Libya: Creeping Chaos Creates A Terrorist Sanctuary


October 26, 2013: The government admits that it still does not have sufficient security forces to control the entire country and progress disarming the armed militias is very slow. There are over 220,000 armed Libyans who have registered with the government and receive a salary but largely answer to local militia leaders and not the central government. There is no quick solution to the warlord problem. The government has to build its military and police forces as quickly as it can and then take down the hundreds of armed gangs one at a time. At the current rate, this could take five years or more. There is also the risk that many of these groups will unite to halt the pacification efforts and that would create another civil war. That is already happening in eastern Libya.

Worse, many of the tribes that long supported the dead dictator Kaddafi still oppose the new government and want the Kaddafi family back in charge. These tribes prospered under Kaddafi rule because the dictator favored these tribes when it came to jobs and economic opportunities. That is all gone now, and the pro-Kaddafi tribes are not happy about it. The tribes in eastern Libya were always the most hostile to Kaddafi and they want “compensation” for that in the form of a large share of the oil income. How to divide this oil income is a sensitive topic for everyone. The rampant corruption (which Kaddafi tolerated, as long as he was obeyed) was never popular and has proven difficult to bring under control. It’s hard to be fair dispensing the oil income if so many people are trying to steal it.

Under pressure from European countries the government has said it will try to halt the large number of African migrants coming to Libya then paying smugglers to get them to Europe, where they can claim asylum and greatly improve their economic situation. Over 500 people a day are illegally crossing the southern border in an effort to make it to Europe. This is more of a problem for Europeans than Libyans, who see the largely black African illegals as a nuisance, mainly because the migrants are just passing through. These travelers don’t want to stay in Libya, which is generally very hostile to these unwanted visitors. The illegals are easy to spot and the locals will sometimes murder migrants who cause any problems. Stopping them from getting into Libya is not easily done because the southern border is largely desert that smugglers have been getting across easily for generations. Checkpoints on the few roads headed north are subject to bribes or simply going around.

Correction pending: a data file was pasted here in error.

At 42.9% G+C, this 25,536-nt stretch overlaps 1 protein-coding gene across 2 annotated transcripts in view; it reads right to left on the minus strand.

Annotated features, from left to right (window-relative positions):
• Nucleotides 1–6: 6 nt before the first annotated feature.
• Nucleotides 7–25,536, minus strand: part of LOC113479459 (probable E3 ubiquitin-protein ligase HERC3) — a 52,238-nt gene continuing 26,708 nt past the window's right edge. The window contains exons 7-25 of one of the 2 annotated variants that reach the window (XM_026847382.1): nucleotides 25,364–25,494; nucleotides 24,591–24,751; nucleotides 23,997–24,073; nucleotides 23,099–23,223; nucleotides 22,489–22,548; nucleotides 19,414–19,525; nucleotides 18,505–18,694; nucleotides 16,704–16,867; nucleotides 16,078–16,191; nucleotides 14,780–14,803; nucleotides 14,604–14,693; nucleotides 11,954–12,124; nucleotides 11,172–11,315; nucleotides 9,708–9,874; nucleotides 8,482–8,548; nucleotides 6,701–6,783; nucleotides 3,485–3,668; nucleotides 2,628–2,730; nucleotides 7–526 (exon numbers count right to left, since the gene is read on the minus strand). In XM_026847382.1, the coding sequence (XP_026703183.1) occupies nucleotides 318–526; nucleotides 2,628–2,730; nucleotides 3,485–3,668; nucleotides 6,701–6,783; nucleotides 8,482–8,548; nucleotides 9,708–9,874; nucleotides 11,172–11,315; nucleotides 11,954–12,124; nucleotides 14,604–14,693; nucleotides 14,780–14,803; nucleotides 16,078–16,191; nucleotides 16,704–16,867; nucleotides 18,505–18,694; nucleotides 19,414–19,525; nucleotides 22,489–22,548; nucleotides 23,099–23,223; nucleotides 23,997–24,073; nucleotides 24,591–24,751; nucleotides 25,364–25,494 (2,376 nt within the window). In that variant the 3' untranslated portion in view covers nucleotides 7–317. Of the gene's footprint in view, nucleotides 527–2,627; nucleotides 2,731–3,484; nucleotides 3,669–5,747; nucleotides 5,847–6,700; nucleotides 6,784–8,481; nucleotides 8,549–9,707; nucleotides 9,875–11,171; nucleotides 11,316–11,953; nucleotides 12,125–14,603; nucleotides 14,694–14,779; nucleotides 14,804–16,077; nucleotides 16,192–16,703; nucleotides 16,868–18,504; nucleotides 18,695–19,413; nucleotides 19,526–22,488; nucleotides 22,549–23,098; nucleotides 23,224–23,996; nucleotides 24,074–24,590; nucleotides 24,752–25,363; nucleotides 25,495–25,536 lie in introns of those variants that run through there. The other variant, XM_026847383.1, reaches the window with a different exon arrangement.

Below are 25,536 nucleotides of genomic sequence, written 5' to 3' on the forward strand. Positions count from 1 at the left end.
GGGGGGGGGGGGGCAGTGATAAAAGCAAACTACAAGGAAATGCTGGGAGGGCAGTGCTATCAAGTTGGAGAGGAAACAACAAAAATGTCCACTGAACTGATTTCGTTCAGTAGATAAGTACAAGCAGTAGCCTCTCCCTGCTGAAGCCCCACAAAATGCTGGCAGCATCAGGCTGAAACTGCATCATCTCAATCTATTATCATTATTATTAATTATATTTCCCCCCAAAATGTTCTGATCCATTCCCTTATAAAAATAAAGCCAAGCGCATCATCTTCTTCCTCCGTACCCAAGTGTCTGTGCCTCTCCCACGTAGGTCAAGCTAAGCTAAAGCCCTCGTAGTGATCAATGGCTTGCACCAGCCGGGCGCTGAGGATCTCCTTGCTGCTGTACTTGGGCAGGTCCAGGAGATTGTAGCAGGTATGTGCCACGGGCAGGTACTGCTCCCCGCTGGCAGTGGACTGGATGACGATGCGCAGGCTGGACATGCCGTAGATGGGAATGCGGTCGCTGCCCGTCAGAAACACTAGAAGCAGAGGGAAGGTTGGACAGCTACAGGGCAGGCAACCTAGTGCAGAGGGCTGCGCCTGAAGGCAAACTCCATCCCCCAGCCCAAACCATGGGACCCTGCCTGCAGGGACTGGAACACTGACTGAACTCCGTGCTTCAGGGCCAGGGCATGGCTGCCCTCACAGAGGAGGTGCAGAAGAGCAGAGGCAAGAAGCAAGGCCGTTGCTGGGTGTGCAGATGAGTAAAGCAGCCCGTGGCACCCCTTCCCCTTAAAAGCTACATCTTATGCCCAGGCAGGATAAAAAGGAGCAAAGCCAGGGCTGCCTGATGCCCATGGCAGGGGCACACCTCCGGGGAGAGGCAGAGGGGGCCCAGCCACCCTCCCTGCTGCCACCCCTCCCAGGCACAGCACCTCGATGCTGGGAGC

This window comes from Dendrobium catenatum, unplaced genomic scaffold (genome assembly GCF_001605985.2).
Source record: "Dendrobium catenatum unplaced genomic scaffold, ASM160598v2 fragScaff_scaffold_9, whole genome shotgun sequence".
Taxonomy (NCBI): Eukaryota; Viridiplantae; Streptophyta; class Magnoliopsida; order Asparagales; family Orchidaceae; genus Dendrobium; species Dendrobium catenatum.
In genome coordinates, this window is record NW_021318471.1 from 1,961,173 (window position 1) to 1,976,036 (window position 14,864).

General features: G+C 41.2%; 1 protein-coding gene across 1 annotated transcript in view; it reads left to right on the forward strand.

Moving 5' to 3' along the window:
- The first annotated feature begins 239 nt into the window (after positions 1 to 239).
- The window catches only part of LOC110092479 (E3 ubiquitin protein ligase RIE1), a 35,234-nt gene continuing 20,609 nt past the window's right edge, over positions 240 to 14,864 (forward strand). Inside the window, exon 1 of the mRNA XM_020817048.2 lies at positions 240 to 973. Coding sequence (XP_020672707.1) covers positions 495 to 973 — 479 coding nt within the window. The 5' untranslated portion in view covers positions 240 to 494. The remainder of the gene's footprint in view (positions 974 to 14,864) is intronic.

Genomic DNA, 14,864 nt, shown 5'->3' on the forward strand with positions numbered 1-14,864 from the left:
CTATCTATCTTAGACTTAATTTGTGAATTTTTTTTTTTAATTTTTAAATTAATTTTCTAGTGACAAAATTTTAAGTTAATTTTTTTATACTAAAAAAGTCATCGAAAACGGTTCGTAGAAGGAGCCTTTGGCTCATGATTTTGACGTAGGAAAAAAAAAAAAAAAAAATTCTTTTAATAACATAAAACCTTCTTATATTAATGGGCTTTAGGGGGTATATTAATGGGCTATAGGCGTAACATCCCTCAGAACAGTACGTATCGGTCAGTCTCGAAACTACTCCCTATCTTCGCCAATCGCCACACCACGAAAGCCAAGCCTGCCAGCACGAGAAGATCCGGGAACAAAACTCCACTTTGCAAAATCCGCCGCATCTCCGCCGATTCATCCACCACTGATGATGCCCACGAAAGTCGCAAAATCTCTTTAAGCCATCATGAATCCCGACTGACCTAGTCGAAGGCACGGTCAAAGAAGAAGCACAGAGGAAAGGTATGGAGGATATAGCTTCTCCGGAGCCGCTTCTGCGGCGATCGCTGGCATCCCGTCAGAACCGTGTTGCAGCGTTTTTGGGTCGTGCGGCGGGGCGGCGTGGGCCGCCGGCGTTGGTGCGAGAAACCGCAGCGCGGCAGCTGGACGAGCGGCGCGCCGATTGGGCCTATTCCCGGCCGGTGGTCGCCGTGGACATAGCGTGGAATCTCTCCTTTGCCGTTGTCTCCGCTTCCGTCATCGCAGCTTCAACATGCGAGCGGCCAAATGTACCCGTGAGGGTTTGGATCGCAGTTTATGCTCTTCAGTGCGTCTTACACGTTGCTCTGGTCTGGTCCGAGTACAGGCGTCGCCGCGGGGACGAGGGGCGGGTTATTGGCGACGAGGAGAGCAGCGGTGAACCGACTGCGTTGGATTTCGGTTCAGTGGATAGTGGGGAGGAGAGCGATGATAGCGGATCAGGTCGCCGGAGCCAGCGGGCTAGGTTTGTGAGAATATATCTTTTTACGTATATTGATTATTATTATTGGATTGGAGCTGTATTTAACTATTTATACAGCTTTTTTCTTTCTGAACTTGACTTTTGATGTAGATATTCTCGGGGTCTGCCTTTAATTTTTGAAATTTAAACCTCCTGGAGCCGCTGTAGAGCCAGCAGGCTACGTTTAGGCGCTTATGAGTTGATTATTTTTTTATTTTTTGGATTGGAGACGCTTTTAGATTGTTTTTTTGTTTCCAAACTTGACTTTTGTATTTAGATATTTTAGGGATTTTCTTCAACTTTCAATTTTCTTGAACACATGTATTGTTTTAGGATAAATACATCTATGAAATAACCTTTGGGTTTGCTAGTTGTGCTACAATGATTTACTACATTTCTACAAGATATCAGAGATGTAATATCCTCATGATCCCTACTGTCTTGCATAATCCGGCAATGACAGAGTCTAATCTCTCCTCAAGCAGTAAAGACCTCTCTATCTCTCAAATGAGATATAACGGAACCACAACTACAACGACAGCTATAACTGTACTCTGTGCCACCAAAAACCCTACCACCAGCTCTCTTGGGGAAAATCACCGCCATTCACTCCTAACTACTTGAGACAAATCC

Oil production is still only about 40 percent of the normal 1.4 million barrels a day. That is because local militias are still blocking shipment of oil produced in eastern Libya.

October 25, 2013: In the east a coalition of warlord and tribal militias has declared independence from Libya and established a new country called Barqa. It has four provinces (Benghazi, Tobruk, Ajdabiya, and Jebel Akhdar) but does not have loyal gunmen in most of the region claimed and has many armed opponents. In effect, a number of the eastern militias have dared the government to come and disarm them or tolerate these easterners running their own government and selling oil. At present the government controls a naval force that can blockade the oil export terminals and prevent andy rebel militias from selling oil by sea. The government still has control of the border crossings, or can contest it with militias. This limits how much oil can be smuggled out via truck. Oil is valuable but bulky. A ton of oil sells for about $700 and oil tanker trucks can carry 10-30 tons of it. The larger trucks are tractor trailers and not very good at cross country travel. Thus the rebellions eastern tribes can control the oil but they can’t sell much of it themselves as long as the navy remains loyal.